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Unformatted text preview: Viruses, Trojan Horses, Worms, etc. The three pillars of Information Security • Resources • Confidentiality: protecting information from unauthorized disclosure; – http://www.wildlist.org/ – http://www.iwar.org.uk/comsec/ – ‘Viruses Revealed” by Harley, Slade and Gatticker, McGrawHill – “Modern Operating Systems,” by Tanenbaum • Integrity: protecting information from unauthorized modifications, and ensure that information is accurate and complete; • Availability: ensuring information is available when needed; Virus researchers owe this man a debt of gratitude COMP 6370 – Lecture 5 – Malicious Software 1 Direct Damage from Virus & Trojan Payloads • 2 Hacking is actually NOT resume building Availability – – – – • COMP 6370 – Lecture 5 – Malicious Software Deletion of files and directories Renaming of files Encryption of files, disks, system calls Unauthorized calls to system software such as FORMAT, FDISK, etc. Integrity – Corruption of system files and system areas (MBRs, FAT, etc.) – Garbling data such as spreadsheet formulas... – Corruption of both application and data files by unauthorized file writes • Confidentiality – Capture and forwarding of passwords – Forwarding of personal and confidential files to newsgroups and elsewhere COMP 6370 – Lecture 5 – Malicious Software 3 COMP 6370 – Lecture 5 – Malicious Software 4 Defining a Computer Virus Virus Structure • A virus is an entity that uses the resources of the host to spread and reproduce itself, usually without informed operator action. • A virus cannot execute on its own. • Strong viruses use normal computer operations to achieve the virus design goals. • There is no single characteristic that can be used to identify a previously unknown virus program. • Consequently, there is some academic disagreement as to just how many viruses have been released, what variants define different strains. • Infection: The infection mechanism may be defined as the way or ways in which the virus spreads. • Payload: The payload mechanism is defined as what (if anything) the virus does i n addition to replicating. • Trigger: The trigger mechanism is defined as the routine that decides what time to deliver the payload if there is a payload. COMP 6370 – Lecture 5 – Malicious Software COMP 6370 – Lecture 5 – Malicious Software 5 6 1 Virus Damage • • • Some Social Impacts Deliberate damage inflicted by the virus payload mechanism, if it exists, such as the trashing or intentional corruption of files. Accidental damage caused when the virus attempts to install itself on the victim system (the newly infected host), such as corruption of system areas preventing the victim system from booting. Incidental damage that may not be obvious but is nevertheless inherent in the fact of infection. Nearly all viruses entail damage in this category, since their presence involves loss of performance due to theft of memory, disk space, clock cycles, system modifications or combination of these, COMP 6370 – Lecture 5 – Malicious Software 7 • Scapegoating of virus victims • Secondary damage to systems caused by inappropriate responses to a perceived virus threat (ex. low-level formatting of a hard disk to eradicate a macro virus.) • Legal or quasi-legal issues such as failure to comply with data-protection legislation and policies. • Inappropriate security responses – reformatting – passwords – change in business models COMP 6370 – Lecture 5 – Malicious Software A Few Examples of Virus Damage Latency • The disappearance of Word menu options relating to the presence of macros. • Encryption or displacement of system areas, such as the Master Boot Record. • Manipulation of the Windows Registry • Trashing or corruption of legitimate macros as part of the installation of a macro virus. COMP 6370 – Lecture 5 – Malicious Software • Unexecuted viruses are latent or dormant – ex. mailbox full of unread, infected mail – ex. PC-specific virus residing on a Mac or a UNIX server. • “Heterogeneous virus transmission.” 9 Some Useful Terms COMP 6370 – Lecture 5 – Malicious Software 10 Virus Design Considerations • Intendeds: reproductive mechanism never triggers, or if triggered, code never attaches to host. • Polymorphic Viruses – change structure in attempts to avoid detection • Non-Resident (direct action) versus MemoryResident viruses. – ex. virus intended to execute on Sundays and uses DOS system call Get Date. Virus waits for Get Date to return “ 7” but Get Date only returns values between “0..6.” – Hybrids – Macros • Payload versus reproduction • Damage • Corruptions: m ay be caused by system transfers, incomplete “cleansing” and poorly maintained virus collections. – In general, a virus can do anything any other software can do – Antivirus programs often detect corrupted non-viral programs simply to avoid being penalized by incompetent testers and reviewers. COMP 6370 – Lecture 5 – Malicious Software 8 • Boot Sector 11 COMP 6370 – Lecture 5 – Malicious Software 12 2 Attaching viral code to an existing program Polymorphic Virus Techniques • Objective: fool scanners, make signatures harder to identify • Methods • Overwrite existing program code (overwriting viruses) • Add code to the beginning of the program (prependers) • Add code to the end of the program (appenders) • Insert viral code into the command chain so that it is run when the legitimate code is executed (parasitic viruses or file infectors) – Encryption: Start with a “ random” number such as the value of seconds in system time then use that as a key to encrypt part of the payload. – Arbitrary code relocation: rearrange code after each infection. • Detection – – – – – Macro viruses are a special case of a file infector • These methods are becoming less common as VBScript, AOL programs and MS Office macros continue to ease the task of virus writers. COMP 6370 – Lecture 5 – Malicious Software 13 change detection activity monitoring detecting the mutating engine in kit-produced viruses bankruptcy of scanners that cannot detect polymorphic viruses COMP 6370 – Lecture 5 – Malicious Software 14 3 ...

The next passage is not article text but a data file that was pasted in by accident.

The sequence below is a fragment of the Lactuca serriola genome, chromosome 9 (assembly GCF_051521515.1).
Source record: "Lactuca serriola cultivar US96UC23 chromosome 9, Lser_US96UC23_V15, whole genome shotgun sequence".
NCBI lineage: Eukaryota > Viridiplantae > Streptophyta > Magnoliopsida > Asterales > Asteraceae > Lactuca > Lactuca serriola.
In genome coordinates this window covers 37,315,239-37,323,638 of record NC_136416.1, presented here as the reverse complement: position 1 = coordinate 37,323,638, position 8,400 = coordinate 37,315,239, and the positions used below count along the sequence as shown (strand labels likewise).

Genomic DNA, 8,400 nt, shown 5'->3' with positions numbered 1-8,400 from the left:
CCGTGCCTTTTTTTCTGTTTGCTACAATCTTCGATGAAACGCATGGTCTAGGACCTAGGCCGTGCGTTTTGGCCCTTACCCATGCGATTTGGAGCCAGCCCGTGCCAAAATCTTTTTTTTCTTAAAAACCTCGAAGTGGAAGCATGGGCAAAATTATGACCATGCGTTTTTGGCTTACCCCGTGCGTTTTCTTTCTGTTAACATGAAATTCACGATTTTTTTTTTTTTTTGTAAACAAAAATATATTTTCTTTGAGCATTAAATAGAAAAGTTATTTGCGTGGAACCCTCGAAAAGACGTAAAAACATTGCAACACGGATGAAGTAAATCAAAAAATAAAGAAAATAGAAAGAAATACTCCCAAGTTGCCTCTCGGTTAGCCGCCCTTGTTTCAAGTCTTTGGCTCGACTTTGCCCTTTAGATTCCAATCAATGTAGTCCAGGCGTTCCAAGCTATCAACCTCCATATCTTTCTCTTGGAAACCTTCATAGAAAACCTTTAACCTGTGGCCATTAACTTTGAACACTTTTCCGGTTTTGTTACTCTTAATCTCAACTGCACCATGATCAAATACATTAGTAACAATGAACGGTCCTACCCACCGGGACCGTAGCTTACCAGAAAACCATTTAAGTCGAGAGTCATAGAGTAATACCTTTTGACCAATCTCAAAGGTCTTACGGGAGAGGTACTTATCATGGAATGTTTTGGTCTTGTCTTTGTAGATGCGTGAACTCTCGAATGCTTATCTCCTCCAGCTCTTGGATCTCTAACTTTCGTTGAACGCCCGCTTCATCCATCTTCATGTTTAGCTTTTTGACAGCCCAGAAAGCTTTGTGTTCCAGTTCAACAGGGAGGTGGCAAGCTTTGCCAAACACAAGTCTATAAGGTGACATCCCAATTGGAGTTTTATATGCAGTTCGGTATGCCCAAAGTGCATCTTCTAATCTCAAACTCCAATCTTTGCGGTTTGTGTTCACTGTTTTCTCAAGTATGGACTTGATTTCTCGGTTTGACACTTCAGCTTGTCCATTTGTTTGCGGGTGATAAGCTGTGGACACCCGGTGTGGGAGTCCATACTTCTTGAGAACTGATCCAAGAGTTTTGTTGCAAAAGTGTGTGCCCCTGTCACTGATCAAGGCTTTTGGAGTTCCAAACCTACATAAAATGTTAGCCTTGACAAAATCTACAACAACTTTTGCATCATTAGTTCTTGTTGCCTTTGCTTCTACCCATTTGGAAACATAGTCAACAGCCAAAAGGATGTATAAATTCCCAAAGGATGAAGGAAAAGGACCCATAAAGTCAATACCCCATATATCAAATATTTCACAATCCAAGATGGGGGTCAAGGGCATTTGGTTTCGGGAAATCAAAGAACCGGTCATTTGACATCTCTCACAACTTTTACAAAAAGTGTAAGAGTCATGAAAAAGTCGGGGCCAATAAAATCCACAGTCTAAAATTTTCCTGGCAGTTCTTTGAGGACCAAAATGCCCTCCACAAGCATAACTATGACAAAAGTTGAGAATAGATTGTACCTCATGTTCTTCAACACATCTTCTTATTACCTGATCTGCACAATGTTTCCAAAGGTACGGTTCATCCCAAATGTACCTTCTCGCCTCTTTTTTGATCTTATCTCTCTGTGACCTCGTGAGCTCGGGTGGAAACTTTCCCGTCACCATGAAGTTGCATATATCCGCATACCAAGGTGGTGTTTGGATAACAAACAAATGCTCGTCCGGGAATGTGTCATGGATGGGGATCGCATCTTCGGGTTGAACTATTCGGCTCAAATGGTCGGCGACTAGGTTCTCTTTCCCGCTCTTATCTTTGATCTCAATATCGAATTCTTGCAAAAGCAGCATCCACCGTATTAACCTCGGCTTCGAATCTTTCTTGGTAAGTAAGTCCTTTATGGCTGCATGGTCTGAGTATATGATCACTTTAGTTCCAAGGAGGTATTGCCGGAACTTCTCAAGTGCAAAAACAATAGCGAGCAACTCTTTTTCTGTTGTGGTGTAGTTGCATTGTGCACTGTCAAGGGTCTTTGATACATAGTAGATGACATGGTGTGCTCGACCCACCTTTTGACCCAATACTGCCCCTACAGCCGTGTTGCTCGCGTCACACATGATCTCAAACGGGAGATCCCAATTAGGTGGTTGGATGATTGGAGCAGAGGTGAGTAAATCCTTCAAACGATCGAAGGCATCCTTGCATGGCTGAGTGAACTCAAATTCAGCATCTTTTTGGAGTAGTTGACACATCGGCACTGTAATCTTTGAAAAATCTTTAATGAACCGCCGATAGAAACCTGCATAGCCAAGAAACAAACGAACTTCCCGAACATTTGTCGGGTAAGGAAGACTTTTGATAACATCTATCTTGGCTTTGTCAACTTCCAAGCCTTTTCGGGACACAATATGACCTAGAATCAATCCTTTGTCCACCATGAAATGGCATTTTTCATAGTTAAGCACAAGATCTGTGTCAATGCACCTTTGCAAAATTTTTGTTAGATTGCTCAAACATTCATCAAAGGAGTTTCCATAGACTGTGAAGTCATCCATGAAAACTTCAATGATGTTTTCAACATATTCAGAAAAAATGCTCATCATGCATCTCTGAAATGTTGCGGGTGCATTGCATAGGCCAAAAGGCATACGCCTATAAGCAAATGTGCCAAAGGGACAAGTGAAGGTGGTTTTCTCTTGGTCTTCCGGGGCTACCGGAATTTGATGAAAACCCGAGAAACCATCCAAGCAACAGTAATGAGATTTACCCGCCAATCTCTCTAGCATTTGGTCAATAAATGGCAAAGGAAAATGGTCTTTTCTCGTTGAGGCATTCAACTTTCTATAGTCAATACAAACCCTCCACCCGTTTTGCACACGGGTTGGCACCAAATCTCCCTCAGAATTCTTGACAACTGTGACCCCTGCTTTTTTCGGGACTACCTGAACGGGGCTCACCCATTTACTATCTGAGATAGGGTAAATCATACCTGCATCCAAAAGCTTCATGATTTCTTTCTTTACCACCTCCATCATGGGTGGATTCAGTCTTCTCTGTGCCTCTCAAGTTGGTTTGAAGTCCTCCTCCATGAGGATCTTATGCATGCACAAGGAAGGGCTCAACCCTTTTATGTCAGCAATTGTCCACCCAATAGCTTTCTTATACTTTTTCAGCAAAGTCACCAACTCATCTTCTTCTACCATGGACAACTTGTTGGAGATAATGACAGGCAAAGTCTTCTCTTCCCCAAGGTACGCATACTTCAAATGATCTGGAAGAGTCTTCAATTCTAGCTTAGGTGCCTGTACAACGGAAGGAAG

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This note was uploaded on 11/14/2011 for the course COMP 6370 taught by Professor Staff during the Fall '08 term at Auburn University.